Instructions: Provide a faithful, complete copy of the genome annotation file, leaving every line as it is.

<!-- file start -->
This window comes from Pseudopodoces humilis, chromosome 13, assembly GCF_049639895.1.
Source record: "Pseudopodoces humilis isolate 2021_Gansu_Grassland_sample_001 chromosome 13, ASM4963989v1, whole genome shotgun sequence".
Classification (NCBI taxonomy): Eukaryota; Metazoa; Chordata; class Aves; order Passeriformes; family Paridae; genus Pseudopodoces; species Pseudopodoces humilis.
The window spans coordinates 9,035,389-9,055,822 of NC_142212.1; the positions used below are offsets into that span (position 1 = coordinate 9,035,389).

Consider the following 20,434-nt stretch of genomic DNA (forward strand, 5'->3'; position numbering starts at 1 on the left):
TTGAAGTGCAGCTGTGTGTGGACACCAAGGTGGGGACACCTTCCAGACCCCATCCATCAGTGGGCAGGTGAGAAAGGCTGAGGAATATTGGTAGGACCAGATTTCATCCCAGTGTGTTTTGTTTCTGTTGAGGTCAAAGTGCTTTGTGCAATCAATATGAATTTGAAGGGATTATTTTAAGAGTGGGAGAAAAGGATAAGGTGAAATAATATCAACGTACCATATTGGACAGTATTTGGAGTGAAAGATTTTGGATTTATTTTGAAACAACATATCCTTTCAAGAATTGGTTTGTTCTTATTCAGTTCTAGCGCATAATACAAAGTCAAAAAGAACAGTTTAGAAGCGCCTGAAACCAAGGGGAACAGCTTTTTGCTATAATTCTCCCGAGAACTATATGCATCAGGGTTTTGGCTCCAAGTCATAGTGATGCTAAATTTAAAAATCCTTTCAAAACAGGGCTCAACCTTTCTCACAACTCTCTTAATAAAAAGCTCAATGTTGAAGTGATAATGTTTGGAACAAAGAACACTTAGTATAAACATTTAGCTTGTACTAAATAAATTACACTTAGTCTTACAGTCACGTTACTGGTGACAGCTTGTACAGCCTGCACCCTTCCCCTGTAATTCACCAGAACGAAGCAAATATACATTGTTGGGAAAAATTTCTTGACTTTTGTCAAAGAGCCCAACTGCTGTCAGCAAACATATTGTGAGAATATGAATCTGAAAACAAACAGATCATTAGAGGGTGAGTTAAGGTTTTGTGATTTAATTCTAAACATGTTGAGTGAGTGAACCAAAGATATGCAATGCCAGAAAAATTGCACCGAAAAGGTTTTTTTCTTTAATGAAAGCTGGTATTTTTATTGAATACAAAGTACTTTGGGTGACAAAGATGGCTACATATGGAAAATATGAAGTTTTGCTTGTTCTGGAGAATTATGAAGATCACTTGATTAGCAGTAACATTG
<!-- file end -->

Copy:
This window comes from Pseudopodoces humilis, chromosome 13, assembly GCF_049639895.1.
Source record: "Pseudopodoces humilis isolate 2021_Gansu_Grassland_sample_001 chromosome 13, ASM4963989v1, whole genome shotgun sequence".
Classification (NCBI taxonomy): Eukaryota; Metazoa; Chordata; class Aves; order Passeriformes; family Paridae; genus Pseudopodoces; species Pseudopodoces humilis.
The window spans coordinates 9,035,389-9,055,822 of NC_142212.1; the positions used below are offsets into that span (position 1 = coordinate 9,035,389).

Consider the following 20,434-nt stretch of genomic DNA (forward strand, 5'->3'; position numbering starts at 1 on the left):
TTGAAGTGCAGCTGTGTGTGGACACCAAGGTGGGGACACCTTCCAGACCCCATCCATCAGTGGGCAGGTGAGAAAGGCTGAGGAATATTGGTAGGACCAGATTTCATCCCAGTGTGTTTTGTTTCTGTTGAGGTCAAAGTGCTTTGTGCAATCAATATGAATTTGAAGGGATTATTTTAAGAGTGGGAGAAAAGGATAAGGTGAAATAATATCAACGTACCATATTGGACAGTATTTGGAGTGAAAGATTTTGGATTTATTTTGAAACAACATATCCTTTCAAGAATTGGTTTGTTCTTATTCAGTTCTAGCGCATAATACAAAGTCAAAAAGAACAGTTTAGAAGCGCCTGAAACCAAGGGGAACAGCTTTTTGCTATAATTCTCCCGAGAACTATATGCATCAGGGTTTTGGCTCCAAGTCATAGTGATGCTAAATTTAAAAATCCTTTCAAAACAGGGCTCAACCTTTCTCACAACTCTCTTAATAAAAAGCTCAATGTTGAAGTGATAATGTTTGGAACAAAGAACACTTAGTATAAACATTTAGCTTGTACTAAATAAATTACACTTAGTCTTACAGTCACGTTACTGGTGACAGCTTGTACAGCCTGCACCCTTCCCCTGTAATTCACCAGAACGAAGCAAATATACATTGTTGGGAAAAATTTCTTGACTTTTGTCAAAGAGCCCAACTGCTGTCAGCAAACATATTGTGAGAATATGAATCTGAAAACAAACAGATCATTAGAGGGTGAGTTAAGGTTTTGTGATTTAATTCTAAACATGTTGAGTGAGTGAACCAAAGATATGCAATGCCAGAAAAATTGCACCGAAAAGGTTTTTTTCTTTAATGAAAGCTGGTATTTTTATTGAATACAAAGTACTTTGGGTGACAAAGATGGCTACATATGGAAAATATGAAGTTTTGCTTGTTCTGGAGAATTATGAAGATCACTTGATTAGCAGTAACATTG